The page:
Sixty HBS students gathered in Aldrich Hall to hear Pistole’s talk. Pistole told the crowd that prior to 9/11, the FBI had 56 semi-autonomous field offices located throughout the United States. This lack of autonomy has since been examined as a factor related to the World Trade Center attacks, he said.
“This was a not a good business model to one, ensure knowledge of activity, and two, to ensure sharing of information,” Pistole said.
In discussing the importance of sharing information within the FBI, Pistole recalled his beginnings at the agency—a time prior to personal computers, when criminal information was logged on millions of three-by-five note cards located in field offices throughout the country.
While the FBI typically prides itself on staying outside of the public eye, he said the face of the FBI is currently transforming.
“This is really a culture change,” he said during the discussion.
Prior to 9/11, there was a communication “wall” between special groups of agents within the agency as well as between the FBI and outside agencies, such as local and state law enforcement, Pistole told the HBS students.
Since 9/11, the agency has redesigned its approach to combating crime. With the passage of the Patriot Act, the agency was able to break down its communication wall, Pistole said.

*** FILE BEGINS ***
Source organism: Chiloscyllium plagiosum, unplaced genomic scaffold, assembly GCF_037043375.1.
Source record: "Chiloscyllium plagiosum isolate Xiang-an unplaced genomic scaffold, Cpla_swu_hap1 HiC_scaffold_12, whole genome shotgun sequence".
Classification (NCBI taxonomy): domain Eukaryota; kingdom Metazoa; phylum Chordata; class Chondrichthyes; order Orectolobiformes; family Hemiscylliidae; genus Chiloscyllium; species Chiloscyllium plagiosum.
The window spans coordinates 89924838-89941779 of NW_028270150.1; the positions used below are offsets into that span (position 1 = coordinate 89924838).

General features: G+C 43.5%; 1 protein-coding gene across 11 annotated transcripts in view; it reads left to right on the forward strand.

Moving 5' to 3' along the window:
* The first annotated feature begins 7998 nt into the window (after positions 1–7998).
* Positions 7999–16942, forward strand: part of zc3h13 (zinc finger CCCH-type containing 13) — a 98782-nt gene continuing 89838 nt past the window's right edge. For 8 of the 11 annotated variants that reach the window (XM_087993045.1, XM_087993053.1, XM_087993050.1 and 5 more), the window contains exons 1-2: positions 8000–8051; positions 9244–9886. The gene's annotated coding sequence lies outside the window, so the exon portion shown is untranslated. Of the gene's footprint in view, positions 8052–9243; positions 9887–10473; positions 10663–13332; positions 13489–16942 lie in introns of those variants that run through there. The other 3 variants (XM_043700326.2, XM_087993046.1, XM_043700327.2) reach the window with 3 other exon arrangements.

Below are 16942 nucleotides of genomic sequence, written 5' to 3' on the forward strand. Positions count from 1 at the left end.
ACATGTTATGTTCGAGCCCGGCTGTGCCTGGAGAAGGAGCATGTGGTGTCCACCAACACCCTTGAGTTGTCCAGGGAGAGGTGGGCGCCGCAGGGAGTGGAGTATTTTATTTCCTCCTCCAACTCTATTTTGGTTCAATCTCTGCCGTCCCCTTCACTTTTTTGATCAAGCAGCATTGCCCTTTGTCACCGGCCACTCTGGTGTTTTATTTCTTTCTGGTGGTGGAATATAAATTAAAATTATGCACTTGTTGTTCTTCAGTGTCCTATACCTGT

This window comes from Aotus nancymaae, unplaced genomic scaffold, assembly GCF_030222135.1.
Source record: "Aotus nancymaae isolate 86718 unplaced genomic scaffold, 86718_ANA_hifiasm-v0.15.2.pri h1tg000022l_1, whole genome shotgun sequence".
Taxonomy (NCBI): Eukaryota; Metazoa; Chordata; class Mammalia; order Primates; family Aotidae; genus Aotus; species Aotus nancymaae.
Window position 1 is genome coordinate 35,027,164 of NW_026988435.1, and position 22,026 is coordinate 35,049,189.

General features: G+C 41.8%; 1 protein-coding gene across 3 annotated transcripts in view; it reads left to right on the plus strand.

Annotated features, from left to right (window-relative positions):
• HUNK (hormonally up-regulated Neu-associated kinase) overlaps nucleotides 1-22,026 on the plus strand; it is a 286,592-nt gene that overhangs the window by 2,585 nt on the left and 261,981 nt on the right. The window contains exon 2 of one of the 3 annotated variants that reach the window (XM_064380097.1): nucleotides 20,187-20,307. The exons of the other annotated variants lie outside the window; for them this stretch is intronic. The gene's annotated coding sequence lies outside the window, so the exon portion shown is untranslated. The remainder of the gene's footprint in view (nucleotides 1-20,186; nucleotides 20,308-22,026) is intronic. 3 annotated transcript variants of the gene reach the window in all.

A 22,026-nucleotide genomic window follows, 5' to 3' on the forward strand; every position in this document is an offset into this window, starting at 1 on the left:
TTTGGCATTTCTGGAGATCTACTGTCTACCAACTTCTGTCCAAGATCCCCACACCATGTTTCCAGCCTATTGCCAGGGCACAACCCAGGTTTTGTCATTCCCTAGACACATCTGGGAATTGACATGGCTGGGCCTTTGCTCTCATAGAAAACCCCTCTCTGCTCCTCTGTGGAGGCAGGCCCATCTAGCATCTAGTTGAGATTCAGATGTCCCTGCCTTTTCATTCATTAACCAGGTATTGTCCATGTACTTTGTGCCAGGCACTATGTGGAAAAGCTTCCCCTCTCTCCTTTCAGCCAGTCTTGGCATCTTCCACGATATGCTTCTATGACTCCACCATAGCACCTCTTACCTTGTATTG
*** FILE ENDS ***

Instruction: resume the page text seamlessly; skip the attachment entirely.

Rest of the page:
“It has allowed any required information to be shared within the FBI and also with outside agencies,” he added.
Pistole described this as a “paradigm shift” with information now shared as widely as possible.
“The FBI has shifted from reacting and proving cases to becoming preventive and prevent[ing] terrorist attacks,” Pistole said.
David Schlendorf, an FBI Special Advisor and HBS graduate, accompanied Pistole to Harvard.
The FBI is “a great place to work and it is a big business—$6 billion business and 30,000 employees,” he said in an interview.
“And they don’t have people like us around,” he added, speaking of his business background. “It’s a great time to join because there is such great change. The change is still ongoing, and we have a ways to go.”
After the FBI presentation, attendee Jay Goyal, a second-year HBS student, said he is optimistic about the future of the FBI.
“They’re moving in the right direction...being at business schools, they’re recruiting people who aren’t people from the agency,” said Goyal. “This is a very good sign.”